How I Liberated Myself from Barberism

Yes, I spelled that correctly

Douglas Giles, PhD


(Source: Piqsels)

How many activities do we perform in life mainly because at a young age we were told to? We are socialized into a variety of routine behaviors and learn what is expected of us. So we habitually conform to social conventions.

How often do we examine these routines and habits? How often do we ask whether these activities are what we want to do?

Mild Traumas

One constant in my childhood was a disagreement with my mother over the length of my hair. I wanted my hair to extend below the bottom of my ears and she thought boys’ hair should be shorter than the top of their ears. By the time I was around 12 years old, we had reached a tense detente of my hair being about mid-ear length.

My mother was, and still is, a person of habit and routine. Like pretty much everything else in my childhood, there had to be regular appointments with the local barber. I remember the barber as a gruff older man completely unsympathetic to the desires of a boy having longer hair. “You want the ears fully uncovered,” he said, believing he had a right every few months to tell me what I wanted. I suppose that is what my mother was paying him for. Still, the barber took umbrage at my preference for a mid-ear length of cut. He was not open to examining the issue.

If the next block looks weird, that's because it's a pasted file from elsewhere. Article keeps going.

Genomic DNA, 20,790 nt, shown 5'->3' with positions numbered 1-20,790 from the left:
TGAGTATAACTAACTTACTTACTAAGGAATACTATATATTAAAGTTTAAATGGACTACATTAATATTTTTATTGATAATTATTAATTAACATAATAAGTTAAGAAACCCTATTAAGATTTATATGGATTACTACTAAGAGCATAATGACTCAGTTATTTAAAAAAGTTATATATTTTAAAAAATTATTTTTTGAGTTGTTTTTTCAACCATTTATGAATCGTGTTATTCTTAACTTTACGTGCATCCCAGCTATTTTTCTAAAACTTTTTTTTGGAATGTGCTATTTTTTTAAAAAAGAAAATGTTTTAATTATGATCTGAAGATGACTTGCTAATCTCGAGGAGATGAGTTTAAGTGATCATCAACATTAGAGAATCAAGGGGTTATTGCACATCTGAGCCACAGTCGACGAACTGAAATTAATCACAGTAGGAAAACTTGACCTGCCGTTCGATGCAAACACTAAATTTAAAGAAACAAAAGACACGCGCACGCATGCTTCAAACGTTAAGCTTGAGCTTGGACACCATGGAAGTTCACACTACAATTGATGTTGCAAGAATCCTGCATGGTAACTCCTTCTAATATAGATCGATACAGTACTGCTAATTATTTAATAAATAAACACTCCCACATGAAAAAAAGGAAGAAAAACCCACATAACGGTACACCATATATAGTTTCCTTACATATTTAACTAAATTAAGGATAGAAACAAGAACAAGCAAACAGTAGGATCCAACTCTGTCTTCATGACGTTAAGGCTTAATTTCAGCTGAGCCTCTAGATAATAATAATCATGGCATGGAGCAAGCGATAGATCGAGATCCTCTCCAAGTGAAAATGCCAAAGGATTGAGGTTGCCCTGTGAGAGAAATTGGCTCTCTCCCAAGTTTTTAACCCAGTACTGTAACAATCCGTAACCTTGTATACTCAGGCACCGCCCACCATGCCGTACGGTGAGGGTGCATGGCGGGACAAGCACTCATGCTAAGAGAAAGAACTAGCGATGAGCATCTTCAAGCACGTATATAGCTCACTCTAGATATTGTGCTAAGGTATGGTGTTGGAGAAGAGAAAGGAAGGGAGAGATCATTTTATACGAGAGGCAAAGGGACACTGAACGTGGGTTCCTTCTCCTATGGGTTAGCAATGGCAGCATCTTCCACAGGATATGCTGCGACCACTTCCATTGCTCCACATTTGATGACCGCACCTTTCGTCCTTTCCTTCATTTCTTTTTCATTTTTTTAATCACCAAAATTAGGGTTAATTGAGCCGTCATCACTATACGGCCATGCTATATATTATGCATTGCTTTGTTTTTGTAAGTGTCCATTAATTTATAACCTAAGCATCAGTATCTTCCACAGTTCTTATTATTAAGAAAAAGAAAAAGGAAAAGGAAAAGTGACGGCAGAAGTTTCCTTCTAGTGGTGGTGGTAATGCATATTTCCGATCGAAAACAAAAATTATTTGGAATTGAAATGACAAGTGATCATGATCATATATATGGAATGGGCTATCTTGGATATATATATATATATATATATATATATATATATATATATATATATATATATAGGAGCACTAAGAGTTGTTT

No doubt, the mild traumas of the regular trips to be shorn like a sheep (hey, that’s what it felt like to me) contributed to my distaste for barbers. However, my experiences with barberism extended into my early adulthood.

I never wanted to just let my hair grow. Hitting my shoulders was as long as I ever wanted it to be, and my hair was bushy on top and unruly. Socialization says that when you need a haircut, you go to a barber. That’s what people do, so that’s what I should do. So I did. For years, I did.

Examining My Hair Habits

I don’t mean to disparage the profession, but I never found a barber who I could trust. Time and again I would tell the barber what I wanted and didn’t get it. Seemed simple — “please cut it to this length, thin out the back so it is less bushy.” The barber, again and again, male or female, mostly or totally disregarded my request…



Douglas Giles, PhD

Philosopher by trade & temperament, professor for 21 years, bringing philosophy out of its ivory tower and into everyday life.